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Location: Malaysia
Peter posted:
I think the worry about swine flu is its potential to mutate into a more serious virus. It may take a quantum leap. Uncertainty breeds fear and urges preparedness. Better overkill than inertia. If flu with the killing power of the Spanish influenza were to arise in this modern world we would be in serious trouble wouldn’t we.

We travel far more so it follows that the flu would do the same. The population is far greater and cities more densely populated. It would travel like a raging fire through the world’s population.

Quote:
The pandemic lasted from March 1918 to June 1920,[3] spreading even to the Arctic and remote Pacific islands. It is estimated that anywhere from 50 to 100 million people were killed worldwide,[4][5] or the approximate equivalent of one third of the population of Europe.[6][7][8] An estimated 500 million people, one third of the world's population (approximately 1.6 billion at the time), became infected.


Your post really made me worried; especially now that two of my daughters are having flu (normal flu)....and cases of H1N1 in my country is increasing.
peterhewett
Posted: Monday, August 10, 2009 11:18:11 PM
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cleopatra clover posted

Your post really made me worried; especially now that two of my daughters are having flu (normal flu)....and cases of H1N1 in my country is increasing.

Peter replied

Hello Cleopatra. I am sorry if it alarmed you, that was not my intention. I was just trying to rationalize the WHO's concern. My Father always said 'If you can't change something, stop worrying about it...if you can do something....do it'. The plus side, of course, is that the medical field is more advanced nowdays.
cleopatra clover
Posted: Tuesday, August 11, 2009 10:05:19 AM
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Joined: 4/15/2009
Posts: 324
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Location: Malaysia
cleopatra clover posted
Your post really made me worried; especially now that two of my daughters are having flu (normal flu)....and cases of H1N1 in my country is increasing.

Peter replied
Hello Cleopatra. I am sorry if it alarmed you, that was not my intention. I was just trying to rationalize the WHO's concern. My Father always said 'If you can't change something, stop worrying about it...if you can do something....do it'. The plus side, of course, is that the medical field is more advanced nowdays.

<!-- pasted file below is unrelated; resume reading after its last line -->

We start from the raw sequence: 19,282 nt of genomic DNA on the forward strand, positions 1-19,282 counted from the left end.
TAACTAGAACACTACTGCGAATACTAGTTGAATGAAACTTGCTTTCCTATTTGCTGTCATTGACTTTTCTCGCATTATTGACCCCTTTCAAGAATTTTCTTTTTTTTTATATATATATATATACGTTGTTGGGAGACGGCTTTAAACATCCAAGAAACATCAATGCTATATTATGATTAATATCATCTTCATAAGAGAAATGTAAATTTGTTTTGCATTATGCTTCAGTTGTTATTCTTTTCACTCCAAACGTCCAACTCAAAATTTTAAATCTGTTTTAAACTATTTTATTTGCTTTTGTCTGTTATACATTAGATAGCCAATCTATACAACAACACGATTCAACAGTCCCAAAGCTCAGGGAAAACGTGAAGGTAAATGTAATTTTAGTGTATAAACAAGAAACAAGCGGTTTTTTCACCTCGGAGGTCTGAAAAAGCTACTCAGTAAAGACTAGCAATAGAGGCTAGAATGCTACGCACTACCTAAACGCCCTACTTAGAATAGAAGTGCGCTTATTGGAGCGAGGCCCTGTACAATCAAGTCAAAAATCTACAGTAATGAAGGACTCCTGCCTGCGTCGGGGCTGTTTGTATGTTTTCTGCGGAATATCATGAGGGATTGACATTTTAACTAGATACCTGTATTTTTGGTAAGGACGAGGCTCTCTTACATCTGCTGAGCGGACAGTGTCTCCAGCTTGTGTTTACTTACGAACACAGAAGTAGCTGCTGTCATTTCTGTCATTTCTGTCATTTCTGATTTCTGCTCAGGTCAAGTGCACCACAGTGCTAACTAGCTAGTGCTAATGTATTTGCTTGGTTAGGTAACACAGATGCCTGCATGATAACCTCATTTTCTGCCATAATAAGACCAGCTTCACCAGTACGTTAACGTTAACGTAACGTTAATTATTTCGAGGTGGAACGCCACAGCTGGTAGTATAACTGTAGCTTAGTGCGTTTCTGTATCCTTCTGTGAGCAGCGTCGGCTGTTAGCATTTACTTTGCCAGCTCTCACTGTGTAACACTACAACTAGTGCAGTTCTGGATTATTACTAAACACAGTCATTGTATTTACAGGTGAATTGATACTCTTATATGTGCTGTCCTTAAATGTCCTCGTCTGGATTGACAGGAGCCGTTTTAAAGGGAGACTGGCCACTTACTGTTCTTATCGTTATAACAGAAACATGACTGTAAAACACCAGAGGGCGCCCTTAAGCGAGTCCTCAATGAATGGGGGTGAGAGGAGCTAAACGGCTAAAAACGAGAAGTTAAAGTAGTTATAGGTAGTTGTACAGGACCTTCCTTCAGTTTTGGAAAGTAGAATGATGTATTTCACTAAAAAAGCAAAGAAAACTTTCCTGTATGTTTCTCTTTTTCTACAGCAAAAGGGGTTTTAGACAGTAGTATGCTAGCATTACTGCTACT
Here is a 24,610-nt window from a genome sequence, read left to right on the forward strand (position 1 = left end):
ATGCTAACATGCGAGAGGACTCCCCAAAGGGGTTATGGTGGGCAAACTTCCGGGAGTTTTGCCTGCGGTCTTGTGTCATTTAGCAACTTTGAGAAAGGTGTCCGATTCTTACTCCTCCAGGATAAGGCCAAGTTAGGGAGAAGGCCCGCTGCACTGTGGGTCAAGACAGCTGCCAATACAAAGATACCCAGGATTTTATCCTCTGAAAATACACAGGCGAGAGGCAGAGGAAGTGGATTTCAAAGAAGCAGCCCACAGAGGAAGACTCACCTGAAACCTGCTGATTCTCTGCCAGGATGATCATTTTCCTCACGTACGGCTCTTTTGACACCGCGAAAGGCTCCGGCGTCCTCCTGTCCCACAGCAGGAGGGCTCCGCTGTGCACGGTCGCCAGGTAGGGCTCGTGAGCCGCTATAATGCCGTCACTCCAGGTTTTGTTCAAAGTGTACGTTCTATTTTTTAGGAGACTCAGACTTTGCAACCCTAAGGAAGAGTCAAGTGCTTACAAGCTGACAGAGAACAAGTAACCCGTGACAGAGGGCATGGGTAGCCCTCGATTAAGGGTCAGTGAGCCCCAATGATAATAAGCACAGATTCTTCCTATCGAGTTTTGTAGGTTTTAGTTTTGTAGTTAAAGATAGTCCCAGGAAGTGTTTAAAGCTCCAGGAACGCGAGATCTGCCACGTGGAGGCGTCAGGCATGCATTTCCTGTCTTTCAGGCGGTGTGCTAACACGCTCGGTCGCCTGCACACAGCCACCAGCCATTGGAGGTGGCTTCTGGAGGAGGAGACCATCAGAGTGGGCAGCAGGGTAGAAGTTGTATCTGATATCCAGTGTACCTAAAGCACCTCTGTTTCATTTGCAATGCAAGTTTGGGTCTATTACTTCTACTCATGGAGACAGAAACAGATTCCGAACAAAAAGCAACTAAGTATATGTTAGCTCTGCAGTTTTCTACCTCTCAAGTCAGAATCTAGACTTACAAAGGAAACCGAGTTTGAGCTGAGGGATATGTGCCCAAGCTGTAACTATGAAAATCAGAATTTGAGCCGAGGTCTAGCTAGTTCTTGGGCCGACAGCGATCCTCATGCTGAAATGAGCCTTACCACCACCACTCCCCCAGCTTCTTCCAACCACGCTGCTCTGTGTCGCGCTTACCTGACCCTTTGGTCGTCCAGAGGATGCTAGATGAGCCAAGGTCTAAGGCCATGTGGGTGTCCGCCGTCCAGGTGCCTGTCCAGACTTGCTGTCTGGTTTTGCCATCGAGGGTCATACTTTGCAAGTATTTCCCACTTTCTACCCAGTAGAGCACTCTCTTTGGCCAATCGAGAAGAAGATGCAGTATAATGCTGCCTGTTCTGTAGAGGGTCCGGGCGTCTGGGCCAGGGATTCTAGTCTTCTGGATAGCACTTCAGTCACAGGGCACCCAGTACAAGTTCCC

Thank you, Peter. You don't alarmed me but just got me worried for awhile, that is all. I am keeping close watch on my two girls, although I am working. Anyway, they are getting a lot better now; but still not permitted to go to school yet. -Cleopatra.
RuthP
Posted: Tuesday, August 11, 2009 10:19:29 AM

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Joined: 6/2/2009
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Peter is right, that is the concern, but we still do not know whether it will happen. It is also true that there has been significant work on a vaccine; I believe the Japanese may be the farthest along and it is likely there will be something available. Also, two of the antivirals which normally work on flu virus still seem effective, so even now there is medication available (in many, though I recognize not all places.) Which can fight the virus after someone catches it.

In 1918 we were unable to support sick people (medically speaking) nearly as well as we can now. Respirators (for the worst cases) and symptom-relieving medications and parenteral (IV) nutrition simply weren't available in 1918. This means we have a much better chance of successfully treating people who do get sick.

This time we are aware of the potential for a problem and we are keeping an eye on the situation. While food embargoes are stupid, if the situation were to become critical, prohibitions on non-essential travel might be very reasonable.

Finally, wash your hands; keep your hands away from your face. Wipe down desks, keyboards, and phones which are shared and surfaces like handles and doorknobs which many different people touch. You can use disinfectant wipes, but a little rubbing alcohol on a cloth works, too or you can just wash washable surfaces. Wash your hands; keep your hands away from your face. (I know, I repeated that. I meant to.)